The Economy-wide Impact of a Rise in Commercial Bank Capital Adequacy Ratios
Peter Dixon and
Centre of Policy Studies/IMPACT Centre Working Papers from Victoria University, Centre of Policy Studies/IMPACT Centre
Financial regulators are requiring banks to raise additional equity capital to finance their acquisition of physical assets (e.g. buildings) and financial assets (e.g. loans). The benefits of this are understood in terms of reducing the risk of incurring the significant costs of another financial crisis. But there are potential costs from securing these benefits, in the form of unanticipated macroeconomic impacts as banks reduce leverage ratios. In this paper, we explore the economic consequences of a 100 basis point increase in commercial bank capital adequacy ratios using a financial computable general equilibrium model of the Australian economy. We find that the macroeconomic consequences of the policy are small. Our results suggest that prudential regulators can move forward to secure the financial system stability benefits that they expect from higher capital adequacy requirements, without concern that significant costs will be imposed on the wider economy in the form of macroeconomic disruption.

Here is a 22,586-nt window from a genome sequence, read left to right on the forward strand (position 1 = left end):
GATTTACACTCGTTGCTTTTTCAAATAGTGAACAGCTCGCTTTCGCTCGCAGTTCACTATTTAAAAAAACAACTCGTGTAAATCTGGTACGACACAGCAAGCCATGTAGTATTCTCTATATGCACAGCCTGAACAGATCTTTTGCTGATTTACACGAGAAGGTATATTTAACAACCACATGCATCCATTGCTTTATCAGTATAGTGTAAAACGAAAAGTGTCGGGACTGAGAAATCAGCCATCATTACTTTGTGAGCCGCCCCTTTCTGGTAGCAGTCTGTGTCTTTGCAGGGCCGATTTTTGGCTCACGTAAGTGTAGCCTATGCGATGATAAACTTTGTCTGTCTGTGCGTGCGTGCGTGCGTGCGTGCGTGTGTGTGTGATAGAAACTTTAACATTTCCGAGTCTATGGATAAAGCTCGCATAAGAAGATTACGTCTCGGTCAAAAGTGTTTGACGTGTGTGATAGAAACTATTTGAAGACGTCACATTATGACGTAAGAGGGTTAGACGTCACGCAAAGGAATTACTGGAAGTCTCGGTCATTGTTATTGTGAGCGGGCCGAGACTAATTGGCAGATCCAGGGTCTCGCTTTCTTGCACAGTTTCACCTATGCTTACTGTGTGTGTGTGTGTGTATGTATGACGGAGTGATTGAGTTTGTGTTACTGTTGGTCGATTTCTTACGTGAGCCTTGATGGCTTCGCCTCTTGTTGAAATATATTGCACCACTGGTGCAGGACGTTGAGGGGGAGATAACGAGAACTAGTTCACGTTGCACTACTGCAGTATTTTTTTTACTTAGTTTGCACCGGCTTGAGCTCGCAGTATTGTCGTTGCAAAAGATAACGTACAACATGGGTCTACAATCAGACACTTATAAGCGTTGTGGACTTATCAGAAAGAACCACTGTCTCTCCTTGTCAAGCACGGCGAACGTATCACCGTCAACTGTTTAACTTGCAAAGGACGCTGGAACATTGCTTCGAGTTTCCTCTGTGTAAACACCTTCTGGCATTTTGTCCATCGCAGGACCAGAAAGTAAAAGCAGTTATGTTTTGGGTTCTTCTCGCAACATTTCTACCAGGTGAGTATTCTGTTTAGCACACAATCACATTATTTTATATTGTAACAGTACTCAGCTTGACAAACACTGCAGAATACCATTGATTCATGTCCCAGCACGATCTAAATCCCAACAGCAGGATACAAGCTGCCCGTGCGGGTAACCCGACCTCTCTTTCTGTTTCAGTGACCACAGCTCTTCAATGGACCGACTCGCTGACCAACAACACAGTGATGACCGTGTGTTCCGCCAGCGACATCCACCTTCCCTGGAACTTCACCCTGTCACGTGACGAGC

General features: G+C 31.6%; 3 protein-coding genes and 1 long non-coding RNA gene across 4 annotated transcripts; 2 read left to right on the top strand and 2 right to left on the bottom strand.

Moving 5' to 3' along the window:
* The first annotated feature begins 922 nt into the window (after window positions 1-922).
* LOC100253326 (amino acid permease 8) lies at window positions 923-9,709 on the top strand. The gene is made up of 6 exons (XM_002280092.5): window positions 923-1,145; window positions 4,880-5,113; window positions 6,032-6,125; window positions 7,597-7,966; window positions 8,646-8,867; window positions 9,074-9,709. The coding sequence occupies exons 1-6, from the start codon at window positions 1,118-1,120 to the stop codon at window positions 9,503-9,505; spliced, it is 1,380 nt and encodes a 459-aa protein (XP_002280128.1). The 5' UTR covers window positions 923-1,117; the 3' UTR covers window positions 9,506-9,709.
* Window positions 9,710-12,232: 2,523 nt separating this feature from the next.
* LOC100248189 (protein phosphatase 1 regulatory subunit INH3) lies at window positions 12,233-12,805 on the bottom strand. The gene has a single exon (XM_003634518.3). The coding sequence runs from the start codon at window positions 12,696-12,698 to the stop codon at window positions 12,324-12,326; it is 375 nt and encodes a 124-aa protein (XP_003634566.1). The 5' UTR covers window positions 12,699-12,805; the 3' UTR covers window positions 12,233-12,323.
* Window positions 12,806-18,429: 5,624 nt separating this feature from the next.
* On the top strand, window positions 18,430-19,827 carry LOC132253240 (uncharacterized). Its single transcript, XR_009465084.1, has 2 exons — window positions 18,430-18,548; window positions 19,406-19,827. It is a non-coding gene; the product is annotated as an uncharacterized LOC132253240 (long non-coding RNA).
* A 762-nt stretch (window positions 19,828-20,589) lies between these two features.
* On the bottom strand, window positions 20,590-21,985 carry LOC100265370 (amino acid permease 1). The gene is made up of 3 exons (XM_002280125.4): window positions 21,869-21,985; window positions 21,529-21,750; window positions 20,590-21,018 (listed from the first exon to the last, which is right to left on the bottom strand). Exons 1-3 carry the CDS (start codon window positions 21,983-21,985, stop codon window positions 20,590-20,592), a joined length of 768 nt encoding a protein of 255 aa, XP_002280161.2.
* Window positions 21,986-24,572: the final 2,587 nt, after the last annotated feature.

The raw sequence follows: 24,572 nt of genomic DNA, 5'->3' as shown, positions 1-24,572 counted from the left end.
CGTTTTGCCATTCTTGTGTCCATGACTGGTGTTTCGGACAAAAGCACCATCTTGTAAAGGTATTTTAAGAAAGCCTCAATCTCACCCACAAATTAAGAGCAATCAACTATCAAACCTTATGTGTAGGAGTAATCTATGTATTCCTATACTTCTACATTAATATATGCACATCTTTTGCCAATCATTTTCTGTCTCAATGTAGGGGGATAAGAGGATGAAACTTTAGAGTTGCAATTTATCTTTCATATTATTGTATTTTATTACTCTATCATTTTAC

Keywords: Capital adequacy ratio; financial stability; macroeconomic disruption (search for similar items in EconPapers)
JEL-codes: E17 E44 G21 C68 (search for similar items in EconPapers)
New Economics Papers: this item is included in nep-mac and nep-rmg
References: View references in EconPapers View complete reference list from CitEc
Citations View citations in EconPapers (2) Track citations by RSS feed
Published in Giesecke, J.A., P.B. Dixon, M.T. Rimmer. (2017), “The economy-wide impacts of a rise in the capital adequacy ratios of Australian banks”, The Economic Record 93(S1), pp.16-37. https://doi.org/10.1111/1475-4932.12341
Downloads: (external link)
http://www.copsmodels.com/ftp/workpapr/g-261.pdf Initial version, 2016-05 (application/pdf)
http://www.copsmodels.com/elecpapr/g-261.htm Local abstract: may link to additional material. (text/html)
This item may be available elsewhere in EconPapers: Search for items with the same title.
Export reference: BibTeX
RIS (EndNote, ProCite, RefMan)
Persistent link: https://EconPapers.repec.org/RePEc:cop:wpaper:g-261
Access Statistics for this paper
More papers in Centre of Policy Studies/IMPACT Centre Working Papers from Victoria University, Centre of Policy Studies/IMPACT Centre Contact information at EDIRC.
Bibliographic data for series maintained by Mark Horridge ().